Gilder Lehrman provides the silver lining: A free webinar on American Race Relations. Free. As in . . . it’s free.

It can be tough finding the silver lining in all the disruption to student learning and teacher professional development caused by COVID-19.  But every once in a while, a little glint of silver appears. Professional earning opportunities that would not have been available face to face to us can be delivered virtually, opening up the chance to learn from all sorts of people sharing about all sorts of content.

Today, that sliver appeared to me.

Mark Nickel, Secondary Social Studies & World Languages director in the Wichita, Kansas school district, passed on some details about what sounds like an amazing learning experience. Together with the Gilder Lehrman Institute of American History, Wichita is sponsoring a virtual webinar entitled “The History of Race Relations in America: the African-American Experience.”

The webinar will include a live panel on Wednesday,  July 29th, from 1:00-2:30 PM (CST). Thanks to the generosity of the Fred and Mary Koch Foundation, this learning opportunity is funded at no cost. The Webinar will feature a panel of three eminent historians who will examine the African American experience from 1492-1877, followed by a 30 minute live Q&A session. And you know it’s going to be good. What Gilder Lehrman stuff hasn’t been?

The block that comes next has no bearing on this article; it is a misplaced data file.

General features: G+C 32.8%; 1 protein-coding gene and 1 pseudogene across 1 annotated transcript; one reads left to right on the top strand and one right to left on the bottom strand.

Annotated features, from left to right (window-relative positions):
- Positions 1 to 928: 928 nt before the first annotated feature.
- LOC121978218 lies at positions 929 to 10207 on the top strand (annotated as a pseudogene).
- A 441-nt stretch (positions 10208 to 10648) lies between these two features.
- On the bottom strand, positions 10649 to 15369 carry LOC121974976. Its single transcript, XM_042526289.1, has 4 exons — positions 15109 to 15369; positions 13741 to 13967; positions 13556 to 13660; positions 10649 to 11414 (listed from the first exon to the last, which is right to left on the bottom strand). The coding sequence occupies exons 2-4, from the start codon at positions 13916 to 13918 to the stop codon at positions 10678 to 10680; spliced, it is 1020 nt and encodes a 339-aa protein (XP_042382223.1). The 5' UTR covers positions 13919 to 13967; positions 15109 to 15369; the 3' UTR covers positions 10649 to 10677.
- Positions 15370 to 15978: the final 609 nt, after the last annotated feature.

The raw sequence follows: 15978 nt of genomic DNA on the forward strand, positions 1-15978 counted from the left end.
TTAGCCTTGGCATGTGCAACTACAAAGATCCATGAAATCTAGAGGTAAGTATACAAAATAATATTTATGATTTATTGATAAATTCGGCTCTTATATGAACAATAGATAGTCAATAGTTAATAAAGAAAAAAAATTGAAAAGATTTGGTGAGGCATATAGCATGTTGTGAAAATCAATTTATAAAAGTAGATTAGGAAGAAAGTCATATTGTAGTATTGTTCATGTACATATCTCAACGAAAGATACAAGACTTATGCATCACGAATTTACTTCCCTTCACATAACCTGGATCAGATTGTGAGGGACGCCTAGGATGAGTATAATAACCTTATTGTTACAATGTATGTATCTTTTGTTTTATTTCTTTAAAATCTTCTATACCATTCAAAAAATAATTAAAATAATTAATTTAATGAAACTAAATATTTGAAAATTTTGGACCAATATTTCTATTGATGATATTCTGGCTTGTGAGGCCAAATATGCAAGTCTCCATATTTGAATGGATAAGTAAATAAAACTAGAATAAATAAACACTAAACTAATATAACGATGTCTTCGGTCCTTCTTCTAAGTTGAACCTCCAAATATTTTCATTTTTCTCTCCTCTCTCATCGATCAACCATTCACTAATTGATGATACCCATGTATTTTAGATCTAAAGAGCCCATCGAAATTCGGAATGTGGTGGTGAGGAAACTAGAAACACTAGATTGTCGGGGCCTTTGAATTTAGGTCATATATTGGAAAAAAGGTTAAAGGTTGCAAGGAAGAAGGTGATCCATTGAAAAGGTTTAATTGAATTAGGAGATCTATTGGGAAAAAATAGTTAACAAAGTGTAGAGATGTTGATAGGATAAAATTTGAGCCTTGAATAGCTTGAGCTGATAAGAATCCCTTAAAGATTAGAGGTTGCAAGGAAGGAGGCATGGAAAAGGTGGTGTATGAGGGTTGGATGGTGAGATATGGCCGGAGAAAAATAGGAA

The webinar is designed for upper elementary and secondary school teachers in Kansas. There are even a limited number of $50 stipends that will be given to the first participants who register. (The announcement did make it clear that to be eligible for the stipend, you must attend the full session. Seems fair.)

You can register for the webinar online. (Seriously. Why are you still here? Go on. Click the link already.)

Upon registering for the session, you’ll receive an automatic email with the Zoom registration link and a link to a Google Form. Participants can submit questions for the Q&A session using this form up until the start of the session. The panel will also be taking questions live.